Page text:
Millennials Fuel SV's Multifamily Construction Boom
We suspect Millennials are finally returning to the housing market. But in Silicon Valley, they're doing more: driving the multifamily construction boom.
That was the consensus among panelists at Bisnow's Silicon Valley Construction & Development event at the San Jose Hilton last week. MVE + Partners principal Darin Schoolmeester told the crowd Millennials are spending more time in open spaces than their individual units, so the focus for developers is on creation of communities. Darin's company is big on multifamily, and he's a believer in facilitating a collaborative process between the design team, GC and the owner early on, allowing the owner to make an informed decision about cost quickly.
Bay West Development partner Sean Murphy says his company, which started in 1979, has some 1,300 units in construction or the entitlement phase in the Bay Area. He says the current workload in the multifamily market is so heavy that its affecting the ability of the subcontractor community to respond to bids in a timely fashion.
Sean sent us a rendering of his latest multifamily project in Silicon Valley, which is nearing completion in Campbell and will start leasing in April. The 168-unit project has 12,500 SF of retail along Bascom Avenue that's up for grabs. About a year ago, we toured its North San Jose Aire project, which was one of the first multifamily projects to install fancy Nest thermostats.
Brown Construction CEO Ron Brown says it's all about amenities: people are entertaining outside of their units, meeting with people below in elaborate courtyards or rooftop meeting spaces with bars and magnificent views. He wants to take the BIM model to the next level by integrating cost schedule. That means at any given time, financiers can see a 3D model and get an update on scheduling and pricing. That would allow clients to review the projects from their office locations and minimize travel expenses when they are located in other cities or states.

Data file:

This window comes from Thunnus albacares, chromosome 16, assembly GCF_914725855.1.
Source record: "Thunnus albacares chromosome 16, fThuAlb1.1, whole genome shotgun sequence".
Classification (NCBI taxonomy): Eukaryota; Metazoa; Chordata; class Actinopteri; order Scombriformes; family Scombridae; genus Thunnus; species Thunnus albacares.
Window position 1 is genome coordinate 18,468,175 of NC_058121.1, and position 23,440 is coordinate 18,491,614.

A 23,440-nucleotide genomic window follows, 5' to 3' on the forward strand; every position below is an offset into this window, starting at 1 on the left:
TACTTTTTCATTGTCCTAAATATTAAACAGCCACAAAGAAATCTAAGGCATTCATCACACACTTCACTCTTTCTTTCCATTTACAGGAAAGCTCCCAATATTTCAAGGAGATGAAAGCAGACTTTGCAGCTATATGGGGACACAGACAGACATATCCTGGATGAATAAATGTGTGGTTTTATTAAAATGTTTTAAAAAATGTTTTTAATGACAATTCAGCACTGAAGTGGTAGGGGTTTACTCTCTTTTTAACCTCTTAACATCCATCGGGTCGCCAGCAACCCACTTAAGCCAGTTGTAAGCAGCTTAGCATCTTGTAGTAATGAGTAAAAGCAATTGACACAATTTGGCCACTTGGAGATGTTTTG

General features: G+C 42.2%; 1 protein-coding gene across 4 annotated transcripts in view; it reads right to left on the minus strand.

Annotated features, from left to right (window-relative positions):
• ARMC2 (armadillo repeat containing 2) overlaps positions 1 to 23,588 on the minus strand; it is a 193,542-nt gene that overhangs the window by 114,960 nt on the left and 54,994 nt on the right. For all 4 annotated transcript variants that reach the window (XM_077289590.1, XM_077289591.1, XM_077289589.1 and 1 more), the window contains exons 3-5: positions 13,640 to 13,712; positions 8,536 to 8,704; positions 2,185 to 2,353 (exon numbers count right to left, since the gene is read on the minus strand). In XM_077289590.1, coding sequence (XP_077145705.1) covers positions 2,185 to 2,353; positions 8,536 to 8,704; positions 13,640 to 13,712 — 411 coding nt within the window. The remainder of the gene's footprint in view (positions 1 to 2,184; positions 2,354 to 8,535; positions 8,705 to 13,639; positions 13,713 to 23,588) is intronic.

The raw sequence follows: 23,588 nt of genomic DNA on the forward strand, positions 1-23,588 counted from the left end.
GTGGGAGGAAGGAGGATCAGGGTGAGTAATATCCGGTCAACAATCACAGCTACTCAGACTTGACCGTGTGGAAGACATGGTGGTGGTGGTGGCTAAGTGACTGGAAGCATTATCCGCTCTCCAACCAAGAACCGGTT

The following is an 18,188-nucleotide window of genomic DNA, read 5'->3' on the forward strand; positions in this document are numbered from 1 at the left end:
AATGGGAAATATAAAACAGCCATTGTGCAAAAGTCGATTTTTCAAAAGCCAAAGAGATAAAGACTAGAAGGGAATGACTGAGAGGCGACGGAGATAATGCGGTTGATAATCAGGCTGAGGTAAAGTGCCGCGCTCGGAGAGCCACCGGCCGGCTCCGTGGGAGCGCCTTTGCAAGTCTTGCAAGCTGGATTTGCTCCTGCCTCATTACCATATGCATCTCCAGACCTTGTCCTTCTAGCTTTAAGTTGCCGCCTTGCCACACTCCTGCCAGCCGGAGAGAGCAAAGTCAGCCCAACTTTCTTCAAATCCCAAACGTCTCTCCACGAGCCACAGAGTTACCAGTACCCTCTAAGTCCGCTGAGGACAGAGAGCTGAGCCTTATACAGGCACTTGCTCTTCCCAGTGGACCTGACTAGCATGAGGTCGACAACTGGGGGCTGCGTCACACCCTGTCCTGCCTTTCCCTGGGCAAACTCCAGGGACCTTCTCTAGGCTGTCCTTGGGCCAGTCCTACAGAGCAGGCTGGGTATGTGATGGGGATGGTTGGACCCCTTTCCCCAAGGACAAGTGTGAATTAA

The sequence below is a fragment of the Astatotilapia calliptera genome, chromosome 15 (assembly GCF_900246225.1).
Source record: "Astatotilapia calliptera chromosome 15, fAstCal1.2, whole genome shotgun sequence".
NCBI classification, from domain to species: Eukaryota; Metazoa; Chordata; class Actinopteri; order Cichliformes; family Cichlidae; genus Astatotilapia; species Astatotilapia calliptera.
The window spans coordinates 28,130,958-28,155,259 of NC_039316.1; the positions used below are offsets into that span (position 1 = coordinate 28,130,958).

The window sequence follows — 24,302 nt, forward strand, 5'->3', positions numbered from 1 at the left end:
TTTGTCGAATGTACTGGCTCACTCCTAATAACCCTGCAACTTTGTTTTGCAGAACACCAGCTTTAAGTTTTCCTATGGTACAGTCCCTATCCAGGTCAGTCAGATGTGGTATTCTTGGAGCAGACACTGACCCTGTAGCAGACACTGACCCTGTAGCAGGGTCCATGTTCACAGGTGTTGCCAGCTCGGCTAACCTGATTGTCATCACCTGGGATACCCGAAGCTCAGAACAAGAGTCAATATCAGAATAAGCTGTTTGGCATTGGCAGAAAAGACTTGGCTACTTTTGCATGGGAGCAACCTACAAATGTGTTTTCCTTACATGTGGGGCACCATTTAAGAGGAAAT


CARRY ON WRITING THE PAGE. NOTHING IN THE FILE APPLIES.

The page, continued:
Devcon VP Andy Schatzman says his firm has been the largest GC in Silicon Valley for at least 15 years. He credits their success to being diverse, willing to do anything from 1k SF to 100k SF TI jobs to football stadiums (they did Levi's Stadium). Their mantra is 90% of the cost of a job is determined in the first 10% of the design. That means the more the GC is involved in the early stages of design, the more they can control cost--especially important with today's escalation in construction prices.
COG director of architectural interiors Grace Dalman, who moderated, asked how the concept of a campus has changed. Andy says campus work is no longer the traditional setup of seven buildings on one piece of property, but rather it's spread out. Campus life is different than it was 30 years ago. The point is to keep workers on site 24/7, with even a place for their dog to roam around. A lot of tech groups have their own personalities, with some trying to make each building have a different identity, whereas others choose to make everything uniform.
United Mechanical Inc VP Leonard Bertolami says 80% of his firm's revenues come from Silicon Valley projects. A lot of companies like his are hiring young professionals coming out of school, but traffic is a major concern. Leonard says it’s tough to attract people when they live 30 miles away and it takes an hour and a half to get to work.